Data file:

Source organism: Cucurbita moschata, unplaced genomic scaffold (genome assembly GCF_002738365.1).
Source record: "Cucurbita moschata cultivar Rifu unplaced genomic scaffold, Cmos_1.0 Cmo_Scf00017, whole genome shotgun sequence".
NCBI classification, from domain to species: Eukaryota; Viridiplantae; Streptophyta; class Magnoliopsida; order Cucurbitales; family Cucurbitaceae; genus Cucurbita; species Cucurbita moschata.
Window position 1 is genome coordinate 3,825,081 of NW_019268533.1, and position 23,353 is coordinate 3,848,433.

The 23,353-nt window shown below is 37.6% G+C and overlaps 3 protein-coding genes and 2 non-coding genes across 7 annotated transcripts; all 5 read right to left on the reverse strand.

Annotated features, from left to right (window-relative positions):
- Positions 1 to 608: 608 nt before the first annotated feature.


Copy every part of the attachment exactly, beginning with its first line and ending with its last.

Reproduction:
Source organism: Cucurbita moschata, unplaced genomic scaffold (genome assembly GCF_002738365.1).
Source record: "Cucurbita moschata cultivar Rifu unplaced genomic scaffold, Cmos_1.0 Cmo_Scf00017, whole genome shotgun sequence".
NCBI classification, from domain to species: Eukaryota; Viridiplantae; Streptophyta; class Magnoliopsida; order Cucurbitales; family Cucurbitaceae; genus Cucurbita; species Cucurbita moschata.
Window position 1 is genome coordinate 3,825,081 of NW_019268533.1, and position 23,353 is coordinate 3,848,433.

The 23,353-nt window shown below is 37.6% G+C and overlaps 3 protein-coding genes and 2 non-coding genes across 7 annotated transcripts; all 5 read right to left on the reverse strand.

Annotated features, from left to right (window-relative positions):
- Positions 1 to 608: 608 nt before the first annotated feature.